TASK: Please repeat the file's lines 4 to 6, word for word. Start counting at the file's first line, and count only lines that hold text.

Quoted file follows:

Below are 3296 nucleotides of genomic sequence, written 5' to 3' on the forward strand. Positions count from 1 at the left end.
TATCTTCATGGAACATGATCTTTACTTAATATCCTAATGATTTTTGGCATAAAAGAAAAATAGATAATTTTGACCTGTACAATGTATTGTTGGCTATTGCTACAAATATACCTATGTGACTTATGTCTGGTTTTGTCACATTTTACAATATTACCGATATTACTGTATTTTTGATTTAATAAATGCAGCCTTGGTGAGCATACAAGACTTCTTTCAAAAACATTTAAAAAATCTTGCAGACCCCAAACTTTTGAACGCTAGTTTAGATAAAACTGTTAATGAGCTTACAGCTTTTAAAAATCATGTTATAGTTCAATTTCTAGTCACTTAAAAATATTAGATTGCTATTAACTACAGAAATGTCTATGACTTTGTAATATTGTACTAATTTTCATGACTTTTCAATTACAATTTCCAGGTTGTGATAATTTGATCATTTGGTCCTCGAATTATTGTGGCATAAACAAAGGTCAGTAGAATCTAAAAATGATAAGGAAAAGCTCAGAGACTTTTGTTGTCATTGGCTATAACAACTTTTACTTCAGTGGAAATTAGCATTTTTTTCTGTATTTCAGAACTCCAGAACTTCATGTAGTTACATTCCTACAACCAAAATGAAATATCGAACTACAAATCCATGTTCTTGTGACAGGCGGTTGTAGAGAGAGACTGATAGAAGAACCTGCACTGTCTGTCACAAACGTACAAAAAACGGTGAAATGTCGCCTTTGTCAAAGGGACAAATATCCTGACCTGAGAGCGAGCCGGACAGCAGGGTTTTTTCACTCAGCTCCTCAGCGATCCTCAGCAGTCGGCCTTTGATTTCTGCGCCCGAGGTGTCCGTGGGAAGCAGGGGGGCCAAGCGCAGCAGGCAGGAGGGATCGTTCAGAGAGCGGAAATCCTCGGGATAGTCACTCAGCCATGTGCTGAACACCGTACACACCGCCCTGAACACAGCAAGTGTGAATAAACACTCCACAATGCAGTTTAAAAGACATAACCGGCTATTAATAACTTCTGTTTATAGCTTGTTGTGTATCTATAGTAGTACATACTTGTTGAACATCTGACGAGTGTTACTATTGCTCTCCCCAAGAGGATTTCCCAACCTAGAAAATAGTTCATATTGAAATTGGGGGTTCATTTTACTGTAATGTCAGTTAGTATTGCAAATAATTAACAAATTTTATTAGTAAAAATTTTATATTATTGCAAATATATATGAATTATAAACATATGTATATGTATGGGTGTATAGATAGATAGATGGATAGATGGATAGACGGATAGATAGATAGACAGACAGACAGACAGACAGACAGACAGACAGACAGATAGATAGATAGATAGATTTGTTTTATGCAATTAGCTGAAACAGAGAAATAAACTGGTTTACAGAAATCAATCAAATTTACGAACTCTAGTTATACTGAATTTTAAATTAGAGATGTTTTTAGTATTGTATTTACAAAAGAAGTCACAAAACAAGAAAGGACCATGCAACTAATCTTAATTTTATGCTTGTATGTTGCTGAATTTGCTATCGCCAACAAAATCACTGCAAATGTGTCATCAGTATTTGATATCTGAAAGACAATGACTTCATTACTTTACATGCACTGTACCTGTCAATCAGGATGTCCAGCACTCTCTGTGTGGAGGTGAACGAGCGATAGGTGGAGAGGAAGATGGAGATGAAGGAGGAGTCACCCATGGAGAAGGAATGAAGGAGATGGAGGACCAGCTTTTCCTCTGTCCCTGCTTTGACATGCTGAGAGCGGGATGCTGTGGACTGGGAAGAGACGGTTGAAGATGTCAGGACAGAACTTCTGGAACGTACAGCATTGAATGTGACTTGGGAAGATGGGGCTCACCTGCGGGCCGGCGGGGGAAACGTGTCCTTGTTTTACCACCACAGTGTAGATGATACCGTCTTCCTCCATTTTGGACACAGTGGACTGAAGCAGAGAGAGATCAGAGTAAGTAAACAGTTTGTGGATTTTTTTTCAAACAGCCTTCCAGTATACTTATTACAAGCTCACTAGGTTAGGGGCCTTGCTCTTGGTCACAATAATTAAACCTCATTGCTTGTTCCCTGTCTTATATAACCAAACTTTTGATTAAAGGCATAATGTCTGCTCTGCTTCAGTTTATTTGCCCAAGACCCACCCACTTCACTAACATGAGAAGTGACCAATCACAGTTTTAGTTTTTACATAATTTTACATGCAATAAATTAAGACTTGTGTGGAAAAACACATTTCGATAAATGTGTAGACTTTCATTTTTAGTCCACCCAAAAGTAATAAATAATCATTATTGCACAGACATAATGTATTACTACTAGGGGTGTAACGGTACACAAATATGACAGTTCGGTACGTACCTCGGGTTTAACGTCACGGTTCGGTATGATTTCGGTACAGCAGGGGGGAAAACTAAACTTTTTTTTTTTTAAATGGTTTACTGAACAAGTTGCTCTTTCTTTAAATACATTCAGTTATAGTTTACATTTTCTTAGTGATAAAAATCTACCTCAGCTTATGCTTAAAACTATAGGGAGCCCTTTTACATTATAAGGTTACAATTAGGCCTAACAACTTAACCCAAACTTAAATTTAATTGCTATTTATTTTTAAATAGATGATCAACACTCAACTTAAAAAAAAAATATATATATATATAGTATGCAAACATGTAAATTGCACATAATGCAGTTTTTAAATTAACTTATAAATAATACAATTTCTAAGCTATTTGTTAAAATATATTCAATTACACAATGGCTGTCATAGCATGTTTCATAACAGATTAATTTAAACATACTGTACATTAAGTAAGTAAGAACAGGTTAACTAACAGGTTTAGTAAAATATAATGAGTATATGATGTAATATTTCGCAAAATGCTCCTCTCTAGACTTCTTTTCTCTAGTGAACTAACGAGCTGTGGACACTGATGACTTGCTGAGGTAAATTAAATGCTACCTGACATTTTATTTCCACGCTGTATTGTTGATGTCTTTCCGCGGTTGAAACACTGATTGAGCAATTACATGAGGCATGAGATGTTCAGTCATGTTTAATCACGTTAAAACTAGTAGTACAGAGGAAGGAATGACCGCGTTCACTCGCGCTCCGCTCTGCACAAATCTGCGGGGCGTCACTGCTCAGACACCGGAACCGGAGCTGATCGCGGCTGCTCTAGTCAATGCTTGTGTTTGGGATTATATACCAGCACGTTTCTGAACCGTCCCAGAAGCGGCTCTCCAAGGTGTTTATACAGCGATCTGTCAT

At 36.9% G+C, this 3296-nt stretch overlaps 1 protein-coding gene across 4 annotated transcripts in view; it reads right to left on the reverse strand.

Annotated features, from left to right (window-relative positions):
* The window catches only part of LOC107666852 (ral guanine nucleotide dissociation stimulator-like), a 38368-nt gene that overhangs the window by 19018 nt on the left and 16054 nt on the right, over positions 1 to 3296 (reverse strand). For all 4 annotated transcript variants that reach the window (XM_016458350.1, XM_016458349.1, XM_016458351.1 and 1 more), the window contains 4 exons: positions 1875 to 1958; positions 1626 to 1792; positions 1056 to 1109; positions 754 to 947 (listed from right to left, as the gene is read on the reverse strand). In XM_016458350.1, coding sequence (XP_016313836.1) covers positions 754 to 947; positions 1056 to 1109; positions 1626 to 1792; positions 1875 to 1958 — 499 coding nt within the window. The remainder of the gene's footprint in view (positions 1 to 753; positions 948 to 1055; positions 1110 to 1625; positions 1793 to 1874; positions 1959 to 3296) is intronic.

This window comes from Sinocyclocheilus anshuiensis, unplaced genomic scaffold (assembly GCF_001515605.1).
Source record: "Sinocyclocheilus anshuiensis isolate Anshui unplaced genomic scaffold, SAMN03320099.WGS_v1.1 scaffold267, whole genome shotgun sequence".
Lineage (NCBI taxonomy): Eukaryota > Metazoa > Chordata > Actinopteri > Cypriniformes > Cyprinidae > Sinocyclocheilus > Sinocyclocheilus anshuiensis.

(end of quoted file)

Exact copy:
Annotated features, from left to right (window-relative positions):
* The window catches only part of LOC107666852 (ral guanine nucleotide dissociation stimulator-like), a 38368-nt gene that overhangs the window by 19018 nt on the left and 16054 nt on the right, over positions 1 to 3296 (reverse strand). For all 4 annotated transcript variants that reach the window (XM_016458350.1, XM_016458349.1, XM_016458351.1 and 1 more), the window contains 4 exons: positions 1875 to 1958; positions 1626 to 1792; positions 1056 to 1109; positions 754 to 947 (listed from right to left, as the gene is read on the reverse strand). In XM_016458350.1, coding sequence (XP_016313836.1) covers positions 754 to 947; positions 1056 to 1109; positions 1626 to 1792; positions 1875 to 1958 — 499 coding nt within the window. The remainder of the gene's footprint in view (positions 1 to 753; positions 948 to 1055; positions 1110 to 1625; positions 1793 to 1874; positions 1959 to 3296) is intronic.

This window comes from Sinocyclocheilus anshuiensis, unplaced genomic scaffold (assembly GCF_001515605.1).